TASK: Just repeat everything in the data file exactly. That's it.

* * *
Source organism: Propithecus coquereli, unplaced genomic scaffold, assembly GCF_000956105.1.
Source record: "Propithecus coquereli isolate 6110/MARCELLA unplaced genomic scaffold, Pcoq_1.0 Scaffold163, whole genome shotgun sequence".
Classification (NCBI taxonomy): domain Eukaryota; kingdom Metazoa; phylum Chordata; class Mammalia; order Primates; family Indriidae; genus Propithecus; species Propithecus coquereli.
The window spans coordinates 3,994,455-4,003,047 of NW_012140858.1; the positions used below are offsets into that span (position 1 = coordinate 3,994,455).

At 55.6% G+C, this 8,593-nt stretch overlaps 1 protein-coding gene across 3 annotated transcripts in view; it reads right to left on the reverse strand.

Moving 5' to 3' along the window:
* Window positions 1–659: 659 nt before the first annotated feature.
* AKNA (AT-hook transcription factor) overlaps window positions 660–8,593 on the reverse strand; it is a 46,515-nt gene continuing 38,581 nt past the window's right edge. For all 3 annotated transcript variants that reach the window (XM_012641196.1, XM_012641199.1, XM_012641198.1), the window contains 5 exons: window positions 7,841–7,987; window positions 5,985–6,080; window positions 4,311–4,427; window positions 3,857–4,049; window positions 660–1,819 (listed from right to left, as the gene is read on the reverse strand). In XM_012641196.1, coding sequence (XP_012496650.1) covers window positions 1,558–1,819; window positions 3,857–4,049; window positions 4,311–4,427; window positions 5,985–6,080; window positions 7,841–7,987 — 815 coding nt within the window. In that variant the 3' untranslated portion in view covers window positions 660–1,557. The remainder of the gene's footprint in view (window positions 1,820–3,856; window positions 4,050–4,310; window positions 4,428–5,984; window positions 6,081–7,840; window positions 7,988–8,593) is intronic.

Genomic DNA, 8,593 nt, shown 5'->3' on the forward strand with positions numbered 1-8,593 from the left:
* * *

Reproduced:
Source organism: Propithecus coquereli, unplaced genomic scaffold, assembly GCF_000956105.1.
Source record: "Propithecus coquereli isolate 6110/MARCELLA unplaced genomic scaffold, Pcoq_1.0 Scaffold163, whole genome shotgun sequence".
Classification (NCBI taxonomy): domain Eukaryota; kingdom Metazoa; phylum Chordata; class Mammalia; order Primates; family Indriidae; genus Propithecus; species Propithecus coquereli.
The window spans coordinates 3,994,455-4,003,047 of NW_012140858.1; the positions used below are offsets into that span (position 1 = coordinate 3,994,455).

At 55.6% G+C, this 8,593-nt stretch overlaps 1 protein-coding gene across 3 annotated transcripts in view; it reads right to left on the reverse strand.

Moving 5' to 3' along the window:
* Window positions 1–659: 659 nt before the first annotated feature.
* AKNA (AT-hook transcription factor) overlaps window positions 660–8,593 on the reverse strand; it is a 46,515-nt gene continuing 38,581 nt past the window's right edge. For all 3 annotated transcript variants that reach the window (XM_012641196.1, XM_012641199.1, XM_012641198.1), the window contains 5 exons: window positions 7,841–7,987; window positions 5,985–6,080; window positions 4,311–4,427; window positions 3,857–4,049; window positions 660–1,819 (listed from right to left, as the gene is read on the reverse strand). In XM_012641196.1, coding sequence (XP_012496650.1) covers window positions 1,558–1,819; window positions 3,857–4,049; window positions 4,311–4,427; window positions 5,985–6,080; window positions 7,841–7,987 — 815 coding nt within the window. In that variant the 3' untranslated portion in view covers window positions 660–1,557. The remainder of the gene's footprint in view (window positions 1,820–3,856; window positions 4,050–4,310; window positions 4,428–5,984; window positions 6,081–7,840; window positions 7,988–8,593) is intronic.

Genomic DNA, 8,593 nt, shown 5'->3' on the forward strand with positions numbered 1-8,593 from the left: